Boost logo

Boost :

From: mfdylan (dylan_at_[hidden])
Date: 2002-02-19 01:00:55

--- In boost_at_y..., "Herb Sutter" <hsutter_at_a...> wrote:
> Why not use "auto" here? It would avoid the typo too:
> template<class T, class S>
> auto operator+(T &t, S &s)
> { return t+s; }
Because auto is an invalid storage class for a function - not even C
allows this.
The proposals I've seen so far are for declaring/initialising local

void foo()
   auto i = some_complex_function();

Which fits the current use of 'auto' as a storage class specifier,
you are just omitting the type.
In C this means the variable is of type int. In C++ it is currently
not allowed to omit the type, but it would a reasonable enhancement
to allow this such that the type is deduced from the value you are
initialising the variable with (of course if you don't provide an
initialiser, auto cannot work). By extension you should also be able
to use register for local variables, and static/extern for global

static i = some_complex_function(); // no linkage
extern j(some_other_function()); // linkage within current namespace

void foo()
   auto k = some_complex_function();
   register l(some_other_function());

Note that you can't use it for members, but seeing as you can't
initialise members upon declaration (other than static const int)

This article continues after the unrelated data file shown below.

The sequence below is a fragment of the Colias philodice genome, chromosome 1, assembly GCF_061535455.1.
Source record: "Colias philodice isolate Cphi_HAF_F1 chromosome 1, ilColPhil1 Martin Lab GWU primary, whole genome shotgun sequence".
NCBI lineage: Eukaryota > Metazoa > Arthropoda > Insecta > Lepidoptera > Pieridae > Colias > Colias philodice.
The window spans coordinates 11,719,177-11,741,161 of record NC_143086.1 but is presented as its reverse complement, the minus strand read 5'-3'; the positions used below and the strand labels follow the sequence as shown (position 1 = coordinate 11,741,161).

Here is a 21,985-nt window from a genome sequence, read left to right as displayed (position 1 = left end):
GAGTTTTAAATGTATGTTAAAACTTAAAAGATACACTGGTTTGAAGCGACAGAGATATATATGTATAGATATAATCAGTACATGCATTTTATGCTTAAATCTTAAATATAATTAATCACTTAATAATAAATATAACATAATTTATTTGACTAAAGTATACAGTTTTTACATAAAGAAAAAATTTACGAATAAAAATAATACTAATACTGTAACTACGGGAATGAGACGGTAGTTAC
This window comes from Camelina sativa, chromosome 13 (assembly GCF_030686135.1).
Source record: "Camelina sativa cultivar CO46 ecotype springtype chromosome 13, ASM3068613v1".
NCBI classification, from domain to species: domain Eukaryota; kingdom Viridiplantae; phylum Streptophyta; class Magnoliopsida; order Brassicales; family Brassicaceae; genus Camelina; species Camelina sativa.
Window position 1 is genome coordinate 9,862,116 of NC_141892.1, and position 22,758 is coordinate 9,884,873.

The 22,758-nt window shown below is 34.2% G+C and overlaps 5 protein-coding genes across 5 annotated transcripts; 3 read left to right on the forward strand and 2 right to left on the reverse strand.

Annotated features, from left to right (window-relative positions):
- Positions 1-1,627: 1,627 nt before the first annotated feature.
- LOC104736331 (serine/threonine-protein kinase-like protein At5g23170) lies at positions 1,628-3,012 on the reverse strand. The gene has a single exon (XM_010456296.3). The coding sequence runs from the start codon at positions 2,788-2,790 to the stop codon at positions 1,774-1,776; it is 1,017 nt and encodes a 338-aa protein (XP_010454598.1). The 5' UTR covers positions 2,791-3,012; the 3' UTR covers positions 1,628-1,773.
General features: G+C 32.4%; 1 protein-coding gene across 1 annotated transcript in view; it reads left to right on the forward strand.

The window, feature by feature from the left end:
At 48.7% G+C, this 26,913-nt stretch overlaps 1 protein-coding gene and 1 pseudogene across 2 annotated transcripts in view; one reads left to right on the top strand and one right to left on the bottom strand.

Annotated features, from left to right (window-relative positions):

this isn't an issue.

But if auto is to remain a storage class specifier you couldn't use
it to declare functions. So either auto's meaning needs to be
explicitly changed, or you would need to use extern or static instead.
I doubt too many (if any) people still use 'auto' these days, but
there is a potential danger in taking an already well defined keyword
and changing it to mean something else.

There is also a signficant difference between ?: expression with
operands of differing types and a function with multiple return
points of different types. ?: has only two types to attempt to
reconcile, a function could have potentially infinite:

auto foo()
  if (rand())
    return "hello"; // const char[6]
  if (rand())
    return string(); // std::string
  if (rand())
    return typeid(0).name(); // const char*
  return tmpnam(0); // char*

Now all these are convertible to std::string, but could we really
expect a compiler to figure this out?

I think it would be simpler to force all returns to use the same type
if auto (or whatever) is used, otherwise it would be an error.


Boost list run by bdawes at, gregod at, cpdaniel at, john at